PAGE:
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Palestinians angered by PA's restoration of Israel security agreement

In May, PA President Mahmoud Abbas severed security coordination with Israel [Getty]

Date of publication: 18 November, 2020

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Social media users have slammed the decision a 'humiliation' for the Palestinian people.

Palestinian activists have reacted with anger to the Palestinian Authority official's announcement late Tuesday that it will resume security coordination with Israel.

PA Civil Affairs Minister Hussain Al-Sheikh lavished praise on President Mahmoud Abbas for the latter's efforts in shoring key international support to block Israeli plans to annex large parts of the West Bank.

He said this was galvanised by Abbas' moves to suspend ties with Israel in May

Al-Sheikh went onto claim that he had formally written to the Israeli government demanding clarification on whether it upheld various international agreements brokered with the Palestinian Liberation Organisation (PLO), something which he said triggered "long discussions" within the Knesset.

He added that the PA received a response in which Israel "affirmed its commitment" to all agreements, which he described as a "breakthrough" and "victory" for the Palestinian people and the "first of its kind" to be issued by Prime Minister Benjamin Netanyahu's right-wing administration.

The senior Palestinian official and close aide to President Abbas also came out on Twitter to announce that the relationship with Israel would "return to how it was" following "official written and oral letters" the PA had received confirming Israel's commitment to the agreements.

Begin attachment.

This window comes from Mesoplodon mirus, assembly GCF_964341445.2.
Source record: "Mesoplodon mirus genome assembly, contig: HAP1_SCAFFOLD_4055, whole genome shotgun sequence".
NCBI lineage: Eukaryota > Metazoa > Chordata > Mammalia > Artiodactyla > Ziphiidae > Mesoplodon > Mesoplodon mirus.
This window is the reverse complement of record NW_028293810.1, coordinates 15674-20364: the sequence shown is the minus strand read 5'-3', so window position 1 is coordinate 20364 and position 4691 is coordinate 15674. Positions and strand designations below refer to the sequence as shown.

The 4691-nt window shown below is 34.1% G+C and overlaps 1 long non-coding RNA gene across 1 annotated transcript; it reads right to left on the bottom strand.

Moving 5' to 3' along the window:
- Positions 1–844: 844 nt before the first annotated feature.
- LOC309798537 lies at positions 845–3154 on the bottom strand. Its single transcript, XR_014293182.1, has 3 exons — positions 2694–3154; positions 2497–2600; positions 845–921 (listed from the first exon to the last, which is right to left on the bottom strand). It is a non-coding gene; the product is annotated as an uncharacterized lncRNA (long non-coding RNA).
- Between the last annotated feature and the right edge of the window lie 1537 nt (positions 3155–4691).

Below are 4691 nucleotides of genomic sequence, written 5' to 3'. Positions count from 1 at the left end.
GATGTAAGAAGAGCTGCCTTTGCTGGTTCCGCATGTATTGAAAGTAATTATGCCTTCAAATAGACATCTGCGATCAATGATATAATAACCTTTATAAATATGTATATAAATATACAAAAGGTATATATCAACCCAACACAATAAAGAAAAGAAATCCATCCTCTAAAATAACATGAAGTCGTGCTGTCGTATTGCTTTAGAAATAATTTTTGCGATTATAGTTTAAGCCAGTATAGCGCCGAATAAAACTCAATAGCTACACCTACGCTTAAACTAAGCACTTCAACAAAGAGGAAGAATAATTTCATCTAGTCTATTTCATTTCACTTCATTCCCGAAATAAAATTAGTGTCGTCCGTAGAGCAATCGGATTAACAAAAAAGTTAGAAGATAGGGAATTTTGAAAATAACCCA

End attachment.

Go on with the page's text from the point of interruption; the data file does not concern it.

Read also: Palestinians say restoring cooperation with Israel

In May, Abbas said that his government was no longer bound by "all its agreements and understandings with the American and Israeli governments, and all its obligations based on these understandings and agreements, including those relating to security".

The decision to cut ties had a broad impact, including on  the transfer of Palestinian patients to Israeli hospitals, and cutting the PA's access to millions of dollars in taxes - in particular customs duties - which Israel collects on its behalf.

Deprived of this income, the PA was forced to reduce the salaries of civil servants, even as the Palestinian economy grappled with the crippling effects of the coronavirus pandemic.

Although reestablishing ties with Israel is likely to provide some financial relief to the PA, the move has also drawn widespread criticism from Palestinian activists who say it bows to Israeli pressure.

"Husain Al-Shaikh, your words, hints and clarifications were all lies. Your 'victories' are a humiliation. You ought to dedicate them to Mahmoud Abbas, the king of pathetic, delusional victories – someone whose worth will never come close to our great people," wrote Osama Abu-Arab.

"The scraps Husain Al-Sheikh received from an Israeli press officer weren't worth the paper they were written on. And he calls it a 'victory'," tweeted prominent Palestinian lawyer Ramy Abdu

"Security coordination with the Zionist enemy is no different to normalising ties. Both are betrayal and both are a poison dagger shove deep into the future of our people and our cause," wrote humanitarian activist and international relations PhD student Adham Abu Salmiyeh

Reem Omari, a Palestinian journalist, questioned precisely which "agreements" Israel clarified they would uphold.

"The agreements which stop them raiding us? Or the agreements which force them to leave the areas occupied since 1967? Or those which stop settlement activity?”

Responding to the economic impact of wage cuts on PA civil servants, she added:

"I salute the worker who spent six months suffering cluelessly as their debts rose sky high, while enduring and keeping hush because the nation was more important than money."

Agencies contributed to this report.

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